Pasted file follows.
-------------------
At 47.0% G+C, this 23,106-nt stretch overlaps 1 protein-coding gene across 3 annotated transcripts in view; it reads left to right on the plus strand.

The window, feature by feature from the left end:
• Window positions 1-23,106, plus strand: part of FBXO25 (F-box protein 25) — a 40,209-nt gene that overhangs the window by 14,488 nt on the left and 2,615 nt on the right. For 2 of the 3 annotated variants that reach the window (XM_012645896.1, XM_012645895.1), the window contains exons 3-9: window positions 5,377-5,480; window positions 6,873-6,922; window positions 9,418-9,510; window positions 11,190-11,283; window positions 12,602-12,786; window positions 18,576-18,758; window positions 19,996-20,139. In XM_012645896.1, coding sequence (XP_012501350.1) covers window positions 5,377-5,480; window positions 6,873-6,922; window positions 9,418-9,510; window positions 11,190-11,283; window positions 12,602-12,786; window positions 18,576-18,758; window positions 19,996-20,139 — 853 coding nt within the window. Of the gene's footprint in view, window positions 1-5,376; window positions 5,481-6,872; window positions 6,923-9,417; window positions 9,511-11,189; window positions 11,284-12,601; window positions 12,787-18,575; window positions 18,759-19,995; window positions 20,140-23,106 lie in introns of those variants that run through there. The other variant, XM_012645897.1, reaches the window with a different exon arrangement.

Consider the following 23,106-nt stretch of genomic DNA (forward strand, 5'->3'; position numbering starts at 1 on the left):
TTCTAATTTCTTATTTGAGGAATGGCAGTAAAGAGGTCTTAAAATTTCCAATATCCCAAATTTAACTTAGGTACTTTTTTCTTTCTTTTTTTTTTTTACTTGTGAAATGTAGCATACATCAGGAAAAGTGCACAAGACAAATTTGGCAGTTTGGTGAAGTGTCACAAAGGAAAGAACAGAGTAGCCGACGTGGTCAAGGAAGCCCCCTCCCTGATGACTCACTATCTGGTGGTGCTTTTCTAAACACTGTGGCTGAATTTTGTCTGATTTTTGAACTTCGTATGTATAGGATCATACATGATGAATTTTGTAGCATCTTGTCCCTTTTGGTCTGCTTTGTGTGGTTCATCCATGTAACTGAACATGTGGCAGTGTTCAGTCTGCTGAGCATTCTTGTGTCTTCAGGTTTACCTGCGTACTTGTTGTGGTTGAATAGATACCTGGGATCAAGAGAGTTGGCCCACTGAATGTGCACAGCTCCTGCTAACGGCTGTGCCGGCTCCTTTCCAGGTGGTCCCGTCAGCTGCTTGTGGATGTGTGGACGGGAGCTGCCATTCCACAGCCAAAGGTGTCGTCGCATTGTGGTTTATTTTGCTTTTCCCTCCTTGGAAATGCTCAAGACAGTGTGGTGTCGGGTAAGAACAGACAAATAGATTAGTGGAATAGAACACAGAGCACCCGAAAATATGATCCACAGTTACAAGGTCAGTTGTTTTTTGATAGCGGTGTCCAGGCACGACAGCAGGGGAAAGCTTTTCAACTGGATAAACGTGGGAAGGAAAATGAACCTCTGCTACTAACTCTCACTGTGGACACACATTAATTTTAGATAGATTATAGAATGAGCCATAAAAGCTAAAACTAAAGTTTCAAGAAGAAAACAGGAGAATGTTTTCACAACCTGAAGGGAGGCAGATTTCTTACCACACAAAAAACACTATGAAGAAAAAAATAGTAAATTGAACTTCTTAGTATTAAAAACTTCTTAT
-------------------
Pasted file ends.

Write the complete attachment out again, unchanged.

At 47.0% G+C, this 23,106-nt stretch overlaps 1 protein-coding gene across 3 annotated transcripts in view; it reads left to right on the plus strand.

The window, feature by feature from the left end:
• Window positions 1-23,106, plus strand: part of FBXO25 (F-box protein 25) — a 40,209-nt gene that overhangs the window by 14,488 nt on the left and 2,615 nt on the right. For 2 of the 3 annotated variants that reach the window (XM_012645896.1, XM_012645895.1), the window contains exons 3-9: window positions 5,377-5,480; window positions 6,873-6,922; window positions 9,418-9,510; window positions 11,190-11,283; window positions 12,602-12,786; window positions 18,576-18,758; window positions 19,996-20,139. In XM_012645896.1, coding sequence (XP_012501350.1) covers window positions 5,377-5,480; window positions 6,873-6,922; window positions 9,418-9,510; window positions 11,190-11,283; window positions 12,602-12,786; window positions 18,576-18,758; window positions 19,996-20,139 — 853 coding nt within the window. Of the gene's footprint in view, window positions 1-5,376; window positions 5,481-6,872; window positions 6,923-9,417; window positions 9,511-11,189; window positions 11,284-12,601; window positions 12,787-18,575; window positions 18,759-19,995; window positions 20,140-23,106 lie in introns of those variants that run through there. The other variant, XM_012645897.1, reaches the window with a different exon arrangement.

Consider the following 23,106-nt stretch of genomic DNA (forward strand, 5'->3'; position numbering starts at 1 on the left):
TTCTAATTTCTTATTTGAGGAATGGCAGTAAAGAGGTCTTAAAATTTCCAATATCCCAAATTTAACTTAGGTACTTTTTTCTTTCTTTTTTTTTTTTACTTGTGAAATGTAGCATACATCAGGAAAAGTGCACAAGACAAATTTGGCAGTTTGGTGAAGTGTCACAAAGGAAAGAACAGAGTAGCCGACGTGGTCAAGGAAGCCCCCTCCCTGATGACTCACTATCTGGTGGTGCTTTTCTAAACACTGTGGCTGAATTTTGTCTGATTTTTGAACTTCGTATGTATAGGATCATACATGATGAATTTTGTAGCATCTTGTCCCTTTTGGTCTGCTTTGTGTGGTTCATCCATGTAACTGAACATGTGGCAGTGTTCAGTCTGCTGAGCATTCTTGTGTCTTCAGGTTTACCTGCGTACTTGTTGTGGTTGAATAGATACCTGGGATCAAGAGAGTTGGCCCACTGAATGTGCACAGCTCCTGCTAACGGCTGTGCCGGCTCCTTTCCAGGTGGTCCCGTCAGCTGCTTGTGGATGTGTGGACGGGAGCTGCCATTCCACAGCCAAAGGTGTCGTCGCATTGTGGTTTATTTTGCTTTTCCCTCCTTGGAAATGCTCAAGACAGTGTGGTGTCGGGTAAGAACAGACAAATAGATTAGTGGAATAGAACACAGAGCACCCGAAAATATGATCCACAGTTACAAGGTCAGTTGTTTTTTGATAGCGGTGTCCAGGCACGACAGCAGGGGAAAGCTTTTCAACTGGATAAACGTGGGAAGGAAAATGAACCTCTGCTACTAACTCTCACTGTGGACACACATTAATTTTAGATAGATTATAGAATGAGCCATAAAAGCTAAAACTAAAGTTTCAAGAAGAAAACAGGAGAATGTTTTCACAACCTGAAGGGAGGCAGATTTCTTACCACACAAAAAACACTATGAAGAAAAAAATAGTAAATTGAACTTCTTAGTATTAAAAACTTCTTAT